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Old July 18th, 2009, 10:10 AM   #1
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I need advice for embedding info in clips and migration workflow Vegas9 to FCP

Hi everyone.

I've just returned from Poland where we shot what will eventually be a 52 minute film.
There were 25 shooting days resulting in about 40 hours of material. Now, I have returned to Tel Aviv where I will view the material and possibly assemble some sort of rough cut or some possible scenes with the intention of being best prepared for editing - which will take place back in Poland (with a Polish editor) 7 weeks from today.

I am not an editor, or a cinematographer and my knowledge of digital media technology is fairly limited. I've worked on some smaller projects on my own, using Sony Vegas software and I've been very happy with it, but this film is much larger in scale, with a serious budget and the work-flow is a bit complicated - mainly because of having to go back and forth between Tel Aviv and Lodz. So I really could use some advice on how to go about the task of viewing, logging and rough-cutting the material on Vegas 9 in a way that will help us avoid problems (as much as possible) when I take all my work and move them to the editing suite in Lodz, Poland.

So let me describe in as much detail as possible what kind of material we have so far and what is planned for the later stages...

CAMERAS
The film was shot with three different cameras - one main camera, and two supporting cameras adding some additional footage.

The main camera used (about 85% of material shot):
SONY PMW-EX1
(PAL, HD, 1080-50i)

Additional footage (about 10% of material) shot with:
SONY HVR-Z1
(PAL, HDV, 1080-50i)

and other footage (about 5%) shot with:
SONY HDR-HC3
(PAL, HDV)

MATERIAL STORED
Material from the EX1 were transferred from memory cards to an external hard drive using SONY XDCAM EX Clip Browser. Beforehand, the hard drive was formatted to use NTFS file system. I currently have this external hard drive (LaCie 1TB USB 2.0) with me here in Tel Aviv. There is a backup of the material on a similar hard drive in Poland.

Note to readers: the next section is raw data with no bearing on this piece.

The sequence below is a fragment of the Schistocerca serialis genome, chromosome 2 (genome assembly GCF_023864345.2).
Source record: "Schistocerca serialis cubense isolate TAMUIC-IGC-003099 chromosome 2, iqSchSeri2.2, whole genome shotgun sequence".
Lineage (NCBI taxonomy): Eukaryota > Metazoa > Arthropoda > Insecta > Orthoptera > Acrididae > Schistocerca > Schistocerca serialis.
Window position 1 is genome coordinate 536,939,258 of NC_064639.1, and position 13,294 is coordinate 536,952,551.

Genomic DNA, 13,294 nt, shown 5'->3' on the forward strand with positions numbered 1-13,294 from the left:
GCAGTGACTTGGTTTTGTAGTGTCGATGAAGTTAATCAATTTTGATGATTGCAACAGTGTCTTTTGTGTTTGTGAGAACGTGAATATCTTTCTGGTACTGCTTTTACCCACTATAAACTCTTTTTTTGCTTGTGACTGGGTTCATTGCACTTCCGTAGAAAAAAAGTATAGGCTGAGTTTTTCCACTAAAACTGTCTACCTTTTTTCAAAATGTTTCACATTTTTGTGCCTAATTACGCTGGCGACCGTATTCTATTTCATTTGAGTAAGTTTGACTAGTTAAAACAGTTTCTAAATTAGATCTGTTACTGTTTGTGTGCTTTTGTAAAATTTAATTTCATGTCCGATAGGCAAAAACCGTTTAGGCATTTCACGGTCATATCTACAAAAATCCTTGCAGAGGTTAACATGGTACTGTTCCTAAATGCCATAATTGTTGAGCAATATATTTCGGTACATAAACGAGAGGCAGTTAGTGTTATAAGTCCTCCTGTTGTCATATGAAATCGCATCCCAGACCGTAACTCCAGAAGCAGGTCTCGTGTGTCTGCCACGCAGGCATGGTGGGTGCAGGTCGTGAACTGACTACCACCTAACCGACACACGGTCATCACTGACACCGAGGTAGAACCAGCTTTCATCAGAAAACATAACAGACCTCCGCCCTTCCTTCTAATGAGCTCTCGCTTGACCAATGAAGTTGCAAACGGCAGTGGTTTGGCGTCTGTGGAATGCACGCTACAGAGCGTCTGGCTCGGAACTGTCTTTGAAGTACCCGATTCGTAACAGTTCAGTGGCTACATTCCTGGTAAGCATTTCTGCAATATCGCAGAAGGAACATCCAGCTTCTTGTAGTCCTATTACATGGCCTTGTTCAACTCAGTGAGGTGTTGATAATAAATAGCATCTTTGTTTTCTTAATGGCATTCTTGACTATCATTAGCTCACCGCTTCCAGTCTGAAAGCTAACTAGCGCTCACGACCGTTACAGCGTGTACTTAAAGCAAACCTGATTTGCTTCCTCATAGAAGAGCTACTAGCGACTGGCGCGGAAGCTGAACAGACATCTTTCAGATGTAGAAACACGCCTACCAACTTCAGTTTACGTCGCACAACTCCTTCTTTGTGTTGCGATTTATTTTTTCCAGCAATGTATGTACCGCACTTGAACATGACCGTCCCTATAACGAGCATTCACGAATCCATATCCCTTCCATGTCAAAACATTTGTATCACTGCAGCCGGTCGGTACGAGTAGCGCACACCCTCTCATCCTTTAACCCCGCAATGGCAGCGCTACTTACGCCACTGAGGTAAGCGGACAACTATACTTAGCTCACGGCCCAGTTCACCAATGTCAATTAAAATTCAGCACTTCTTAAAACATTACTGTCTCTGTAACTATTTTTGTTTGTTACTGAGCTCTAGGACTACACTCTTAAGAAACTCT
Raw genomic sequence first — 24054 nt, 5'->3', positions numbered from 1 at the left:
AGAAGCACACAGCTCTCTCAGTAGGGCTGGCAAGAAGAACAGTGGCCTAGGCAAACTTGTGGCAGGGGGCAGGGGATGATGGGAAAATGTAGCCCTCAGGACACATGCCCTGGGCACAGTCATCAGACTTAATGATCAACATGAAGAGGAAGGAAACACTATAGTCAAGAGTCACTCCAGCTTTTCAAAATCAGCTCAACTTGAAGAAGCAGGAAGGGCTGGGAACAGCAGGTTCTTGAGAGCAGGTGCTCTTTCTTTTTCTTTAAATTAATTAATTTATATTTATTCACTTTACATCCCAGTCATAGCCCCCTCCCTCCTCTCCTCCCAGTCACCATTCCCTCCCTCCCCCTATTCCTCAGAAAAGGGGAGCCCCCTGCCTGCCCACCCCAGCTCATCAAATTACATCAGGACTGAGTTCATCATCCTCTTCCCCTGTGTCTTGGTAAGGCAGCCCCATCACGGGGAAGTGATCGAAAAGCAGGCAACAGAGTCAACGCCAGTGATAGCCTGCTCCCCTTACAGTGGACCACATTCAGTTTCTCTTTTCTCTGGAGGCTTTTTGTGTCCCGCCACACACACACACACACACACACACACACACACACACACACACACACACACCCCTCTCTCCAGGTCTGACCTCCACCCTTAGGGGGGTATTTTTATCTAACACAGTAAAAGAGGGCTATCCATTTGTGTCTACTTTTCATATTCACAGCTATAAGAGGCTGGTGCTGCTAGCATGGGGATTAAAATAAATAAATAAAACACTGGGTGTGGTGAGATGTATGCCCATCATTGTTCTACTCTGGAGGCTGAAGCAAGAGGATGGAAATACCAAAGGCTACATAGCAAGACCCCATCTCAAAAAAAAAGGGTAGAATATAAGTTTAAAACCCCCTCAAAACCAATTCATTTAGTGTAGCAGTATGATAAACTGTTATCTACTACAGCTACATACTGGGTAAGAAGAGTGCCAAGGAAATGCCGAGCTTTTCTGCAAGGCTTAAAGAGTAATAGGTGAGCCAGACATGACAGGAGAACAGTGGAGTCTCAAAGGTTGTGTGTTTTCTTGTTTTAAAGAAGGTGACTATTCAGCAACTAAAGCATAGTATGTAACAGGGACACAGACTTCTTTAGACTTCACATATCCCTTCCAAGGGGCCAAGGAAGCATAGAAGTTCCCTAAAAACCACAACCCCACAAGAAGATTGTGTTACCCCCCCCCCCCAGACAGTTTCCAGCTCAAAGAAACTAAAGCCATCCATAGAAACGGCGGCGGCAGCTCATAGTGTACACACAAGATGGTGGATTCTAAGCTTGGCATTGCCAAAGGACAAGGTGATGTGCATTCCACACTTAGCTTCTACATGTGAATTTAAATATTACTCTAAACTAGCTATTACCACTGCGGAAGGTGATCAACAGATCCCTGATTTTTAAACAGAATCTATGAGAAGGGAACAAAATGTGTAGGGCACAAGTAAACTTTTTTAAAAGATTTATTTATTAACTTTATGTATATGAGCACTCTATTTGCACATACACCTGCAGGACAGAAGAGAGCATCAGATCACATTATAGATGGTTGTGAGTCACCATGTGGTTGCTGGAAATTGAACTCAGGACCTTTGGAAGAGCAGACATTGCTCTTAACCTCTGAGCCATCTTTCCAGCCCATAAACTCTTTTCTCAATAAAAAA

The clips are .MP4 files.

The material from additional cameras is on mini dv tapes. The material from the Z1 have already been captured to disk with Vegas. The material from the HC3 haven't been captured to disk yet.

WORK FLOW AND PREPARATION FOR EDITING
So the situation is like this...

The editor in Lodz edits on a Mac, on Final Cut Pro. Yet, I use a PC and the only video editing software I have is Sony Vegas 9.

I realize that there are compatibility issues between both these applications. The production company says that they should be able to get around these issues... but from my experience with working with them on this project - I'd prefer to have a second opinion and have more control/knowledge over what is going on.

POST PRODUCTION PLAN
The plan is about 4-5 weeks of editing, then 2 weeks of sound, then one week for color correction and about a week for mastering. All will take place in Poland.

QUESTIONS
So the burning questions are these:

1. First of all - viewing and logging the material. I'd like to view the material and type descriptions of each clip so that I can later easily search by keywords and find clips regardless of which video software - Sony Vegas, Final Cut or XDCAM EX Clip Browser. But I'm a bit confused as to how to add these descriptions and in what way can I later search through them.
Vegas has the option of adding comments to clips in the Project Media Pane; the XDCAM EX Clip Browser has a pane where I can add - title 1, title 2, creator, description - to each clip, as well. But it seems that Vegas comments ONLY appear within Vegas and the descriptions I type in the XDCAM EX Clip Browser don't seem to show up anywhere else other than when viewing the clips within this particular browser. The information also doesn't appear anywhere in the file tags when opening the files Properties in Windows. Is there a way to type my descriptions of the clips so that it is accessible and modifiable in all applications? similar, in a way, to how I add/edit ID3 tags to my music files? I definitely don't want to go through days of logging only to find out, 7 weeks later in Lodz, that Final Cut doesn't recognize any of the information I've added to the clips.

2. what would be the best way to go about working with the material in Sony Vegas 9 and then later what exactly should I be exporting and taking with me to Poland to make the transition of my work to the Final Cut as smooth as possible?

I'm guessing that I should avoid any use of FX, color correction or special clip transitions - such as fades, etc.

The production company said that the main problem of transferring my pre-edit work from Vegas to Final Cut has something to do with sound. But I really want to better understand all the details and what options there are to make things more efficient. It would be a pity to waste precious editing hours on just solving problems that have to do with switching platforms.


I'd really appreciate any experience-based advice on this, or links to where I could read up on some (not too techy) material on this stuff.